* Responsa literature * Sefer ha-Chinuch * Sefer Hamitzvot * Sefer Mitzvot Gadol * Shulchan Aruch * Shulchan Aruch HaRav * Yalkut Yosef


Musar literature

* Mesillat Yesharim * Orchot Tzaddikim * Sefer Chasidim * Shaarei Teshuva * Sefer ha-Yir'ah * Chovot ha-Levavot * Ma'alot ha-Middot * Mishnat R' Aharon * Mikhtav me-Eliyahu * Tomer Devorah * Sichos Mussar * Pele Yoetz * Kav ha-Yashar * Kad HaKemah * Madreigat Ha'Adam * Shemonah Perakim


Later works by historical period


Works of the Geonim

The Geonim are the rabbis of Sura and Pumbeditha, in
Babylon ''Bābili(m)'' * sux, 𒆍𒀭𒊏𒆠 * arc, 𐡁𐡁𐡋 ''Bāḇel'' * syc, ܒܒܠ ''Bāḇel'' * grc-gre, Βαβυλών ''Babylṓn'' * he, בָּבֶל ''Bāvel'' * peo, 𐎲𐎠𐎲𐎡𐎽𐎢 ''Bābiru'' * elx, 𒀸𒁀𒉿𒇷 ''Babi ...
(650 - 1250) : *''She'iltoth of Acha'i aon' *'' Halachot Gedolot'' *'' Halachot Pesukot'', by Rav Yehudai Gaon *'' Emunoth ve-Deoth'' ( Saadia Gaon) *The '' Siddur'' by Amram Gaon * Responsa


Works of the ''Rishonim'' (the "early" rabbinical commentators)

The
Rishonim ''Rishonim'' (; he, ; sing. he, , ''Rishon'', "the first ones") were the leading rabbis and ''posek, poskim'' who lived approximately during the 11th to 15th centuries, in the era before the writing of the ''Shulchan Aruch'' ( he, , "Set Tab ...
are the rabbis of the early medieval period (1000 - 1550) *The commentaries on the Torah, such as those by
Rashi Shlomo Yitzchaki ( he, רבי שלמה יצחקי; la, Salomon Isaacides; french: Salomon de Troyes, 22 February 1040 – 13 July 1105), today generally known by the acronym Rashi (see #Name, below), was a France in the Middle Ages, medieval Fr ...
, Abraham ibn Ezra and Nahmanides. *Commentaries on the Talmud, principally by
Rashi Shlomo Yitzchaki ( he, רבי שלמה יצחקי; la, Salomon Isaacides; french: Salomon de Troyes, 22 February 1040 – 13 July 1105), today generally known by the acronym Rashi (see #Name, below), was a France in the Middle Ages, medieval Fr ...
, his grandson Samuel ben Meir and Nissim of Gerona. *Commentaries on the
Mishnah The Mishnah or the Mishna (; he, מִשְׁנָה, "study by repetition", from the verb ''shanah'' , or "to study and review", also "secondary") is the first major written collection of the Jewish oral traditions which is known as the Oral Tor ...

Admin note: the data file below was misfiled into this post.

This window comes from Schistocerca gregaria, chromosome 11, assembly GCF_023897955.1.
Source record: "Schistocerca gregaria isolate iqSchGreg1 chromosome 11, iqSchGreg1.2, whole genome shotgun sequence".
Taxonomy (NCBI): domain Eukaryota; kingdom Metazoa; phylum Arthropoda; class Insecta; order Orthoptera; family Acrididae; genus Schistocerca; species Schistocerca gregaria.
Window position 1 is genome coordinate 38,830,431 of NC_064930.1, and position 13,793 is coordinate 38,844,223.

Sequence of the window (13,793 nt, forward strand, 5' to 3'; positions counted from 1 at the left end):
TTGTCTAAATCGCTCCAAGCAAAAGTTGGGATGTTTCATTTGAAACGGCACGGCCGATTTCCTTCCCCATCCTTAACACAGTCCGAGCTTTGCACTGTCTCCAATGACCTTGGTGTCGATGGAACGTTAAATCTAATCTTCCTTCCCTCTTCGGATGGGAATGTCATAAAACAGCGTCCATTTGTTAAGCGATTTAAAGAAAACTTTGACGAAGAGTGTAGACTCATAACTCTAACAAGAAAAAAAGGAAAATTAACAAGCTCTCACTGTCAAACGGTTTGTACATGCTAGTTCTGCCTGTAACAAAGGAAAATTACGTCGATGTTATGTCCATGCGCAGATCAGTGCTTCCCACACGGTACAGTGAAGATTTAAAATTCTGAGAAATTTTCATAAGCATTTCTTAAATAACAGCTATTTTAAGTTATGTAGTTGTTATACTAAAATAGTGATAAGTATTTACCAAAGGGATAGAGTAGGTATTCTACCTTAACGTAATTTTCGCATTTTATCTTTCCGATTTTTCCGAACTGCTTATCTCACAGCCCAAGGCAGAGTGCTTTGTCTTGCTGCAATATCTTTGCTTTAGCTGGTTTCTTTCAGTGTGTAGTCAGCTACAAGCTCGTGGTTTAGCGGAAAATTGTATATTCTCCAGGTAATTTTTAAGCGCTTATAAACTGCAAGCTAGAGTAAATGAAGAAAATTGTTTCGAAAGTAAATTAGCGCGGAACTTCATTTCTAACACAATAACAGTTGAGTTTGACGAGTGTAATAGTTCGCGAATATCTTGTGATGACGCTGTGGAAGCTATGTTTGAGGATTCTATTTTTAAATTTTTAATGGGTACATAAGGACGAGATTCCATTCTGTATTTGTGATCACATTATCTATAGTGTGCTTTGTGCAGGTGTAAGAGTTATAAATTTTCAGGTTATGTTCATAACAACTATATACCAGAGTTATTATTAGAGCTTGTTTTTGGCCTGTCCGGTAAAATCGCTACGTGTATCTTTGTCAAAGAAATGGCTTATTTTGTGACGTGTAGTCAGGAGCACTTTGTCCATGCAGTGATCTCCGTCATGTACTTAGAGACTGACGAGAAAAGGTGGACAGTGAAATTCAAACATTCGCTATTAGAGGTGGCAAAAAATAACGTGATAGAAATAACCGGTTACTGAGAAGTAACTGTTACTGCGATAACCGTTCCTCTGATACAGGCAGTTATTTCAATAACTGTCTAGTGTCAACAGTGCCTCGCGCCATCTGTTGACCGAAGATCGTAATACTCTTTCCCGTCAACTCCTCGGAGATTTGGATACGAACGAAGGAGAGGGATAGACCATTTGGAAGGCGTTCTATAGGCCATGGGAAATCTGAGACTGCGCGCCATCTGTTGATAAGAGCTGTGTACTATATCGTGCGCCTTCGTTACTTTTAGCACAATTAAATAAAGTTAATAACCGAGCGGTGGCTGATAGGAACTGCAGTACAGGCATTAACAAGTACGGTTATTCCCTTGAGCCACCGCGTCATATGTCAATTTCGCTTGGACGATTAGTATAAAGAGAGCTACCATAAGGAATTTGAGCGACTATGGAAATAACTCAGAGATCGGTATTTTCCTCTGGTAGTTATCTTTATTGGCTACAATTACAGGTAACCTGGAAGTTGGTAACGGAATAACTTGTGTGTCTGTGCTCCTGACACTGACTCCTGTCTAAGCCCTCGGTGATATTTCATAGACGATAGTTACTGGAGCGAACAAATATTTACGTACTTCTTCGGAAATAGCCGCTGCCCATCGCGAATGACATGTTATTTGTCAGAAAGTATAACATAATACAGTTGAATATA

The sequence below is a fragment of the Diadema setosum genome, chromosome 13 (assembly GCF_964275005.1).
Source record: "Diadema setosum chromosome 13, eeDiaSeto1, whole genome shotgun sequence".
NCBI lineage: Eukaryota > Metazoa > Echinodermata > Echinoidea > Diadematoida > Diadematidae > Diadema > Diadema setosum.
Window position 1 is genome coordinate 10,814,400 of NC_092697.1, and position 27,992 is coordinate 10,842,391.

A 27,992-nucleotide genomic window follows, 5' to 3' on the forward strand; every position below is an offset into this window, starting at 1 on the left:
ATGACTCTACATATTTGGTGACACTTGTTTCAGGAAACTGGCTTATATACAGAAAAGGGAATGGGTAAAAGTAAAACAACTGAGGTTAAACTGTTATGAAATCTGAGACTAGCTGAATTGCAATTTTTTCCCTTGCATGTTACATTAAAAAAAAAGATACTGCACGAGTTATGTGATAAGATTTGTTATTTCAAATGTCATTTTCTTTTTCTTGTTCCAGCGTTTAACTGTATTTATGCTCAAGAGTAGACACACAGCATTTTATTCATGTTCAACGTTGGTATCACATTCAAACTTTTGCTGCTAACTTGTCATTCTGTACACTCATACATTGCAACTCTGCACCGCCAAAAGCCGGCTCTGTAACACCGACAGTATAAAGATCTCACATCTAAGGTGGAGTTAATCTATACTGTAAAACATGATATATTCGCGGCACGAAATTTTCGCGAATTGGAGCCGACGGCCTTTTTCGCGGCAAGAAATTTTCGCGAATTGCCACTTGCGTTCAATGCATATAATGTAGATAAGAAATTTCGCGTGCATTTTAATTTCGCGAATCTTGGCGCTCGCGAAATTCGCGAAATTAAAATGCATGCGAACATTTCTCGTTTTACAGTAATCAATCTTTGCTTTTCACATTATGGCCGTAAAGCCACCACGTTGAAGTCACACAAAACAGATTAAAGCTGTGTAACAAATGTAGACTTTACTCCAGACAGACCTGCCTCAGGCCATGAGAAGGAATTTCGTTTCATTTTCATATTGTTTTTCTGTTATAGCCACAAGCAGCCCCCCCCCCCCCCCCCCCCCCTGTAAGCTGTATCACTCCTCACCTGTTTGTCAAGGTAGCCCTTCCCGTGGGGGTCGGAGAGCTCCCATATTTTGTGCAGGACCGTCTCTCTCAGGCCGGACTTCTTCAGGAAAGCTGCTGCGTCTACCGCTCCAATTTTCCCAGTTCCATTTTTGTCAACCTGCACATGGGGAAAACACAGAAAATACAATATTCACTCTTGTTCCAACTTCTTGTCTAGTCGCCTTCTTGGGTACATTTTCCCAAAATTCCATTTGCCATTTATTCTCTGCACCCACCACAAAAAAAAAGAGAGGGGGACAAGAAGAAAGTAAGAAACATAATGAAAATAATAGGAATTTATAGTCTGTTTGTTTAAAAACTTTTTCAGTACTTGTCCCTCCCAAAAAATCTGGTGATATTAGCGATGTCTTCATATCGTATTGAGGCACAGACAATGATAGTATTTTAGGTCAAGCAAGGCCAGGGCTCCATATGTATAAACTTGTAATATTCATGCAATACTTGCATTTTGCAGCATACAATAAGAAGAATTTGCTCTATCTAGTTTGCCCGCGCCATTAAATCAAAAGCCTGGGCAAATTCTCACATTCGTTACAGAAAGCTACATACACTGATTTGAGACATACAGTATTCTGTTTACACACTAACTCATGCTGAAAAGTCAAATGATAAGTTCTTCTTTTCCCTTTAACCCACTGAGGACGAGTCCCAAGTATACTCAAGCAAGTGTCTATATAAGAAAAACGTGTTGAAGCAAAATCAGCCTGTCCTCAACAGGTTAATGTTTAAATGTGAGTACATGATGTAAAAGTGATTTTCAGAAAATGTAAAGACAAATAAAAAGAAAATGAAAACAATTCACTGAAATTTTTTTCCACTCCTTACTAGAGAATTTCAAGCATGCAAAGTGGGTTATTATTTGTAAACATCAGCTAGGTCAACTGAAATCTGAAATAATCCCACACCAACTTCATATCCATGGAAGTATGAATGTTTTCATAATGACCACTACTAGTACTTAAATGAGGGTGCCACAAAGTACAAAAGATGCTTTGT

, such as those composed by
Maimonides Musa ibn Maimon (1138–1204), commonly known as Maimonides (); la, Moses Maimonides and also referred to by the acronym Rambam ( he, רמב״ם), was a Sephardi Jews, Sephardic Jewish Jewish philosophy, philosopher who became one of the mos ...
, Obadiah of Bertinoro, and Nathan ben Abraham *Talmudic novellae ('' chiddushim'') by Tosafists, Nahmanides, Nissim of Gerona, Solomon ben Aderet (RaShBA), Yomtov ben Ashbili (Ritva) *Works of ''
halakha ''Halakha'' (; he, הֲלָכָה, ), also Romanization of Hebrew, transliterated as ''halacha'', ''halakhah'', and ''halocho'' ( ), is the collective body of Judaism, Jewish religious laws which is derived from the Torah, written and Oral Tora ...
'' ( Asher ben Yechiel, Mordechai ben Hillel) *Codices by
Maimonides Musa ibn Maimon (1138–1204), commonly known as Maimonides (); la, Moses Maimonides and also referred to by the acronym Rambam ( he, רמב״ם), was a Sephardi Jews, Sephardic Jewish Jewish philosophy, philosopher who became one of the mos ...
and Jacob ben Asher, and finally '' Shulkhan Arukh'' * Responsa, e.g. by Solomon ben Aderet (RaShBA) * Kabbalistic works (such as the
Zohar The ''Zohar'' ( he, , ''Zōhar'', lit. "Splendor" or "Radiance") is a foundational work in the literature of Jewish mystical thought known as Kabbalah. It is a group of books including commentary on the mystical aspects of the Torah (the fiv ...
) *Philosophical works (
Maimonides Musa ibn Maimon (1138–1204), commonly known as Maimonides (); la, Moses Maimonides and also referred to by the acronym Rambam ( he, רמב״ם), was a Sephardi Jews, Sephardic Jewish Jewish philosophy, philosopher who became one of the mos ...
, Gersonides, Nahmanides) *Ethical works ( Bahya ibn Paquda, Jonah of Gerona)


Works of the ''Acharonim'' (the "later" rabbinical commentators)

The
Acharonim In Jewish law and history, ''Acharonim'' (; he, אחרונים ''Aḥaronim''; sing. , ''Aḥaron''; lit. "last ones") are the leading rabbis and poskim (Jewish legal decisors) living from roughly the 16th century to the present, and more speci ...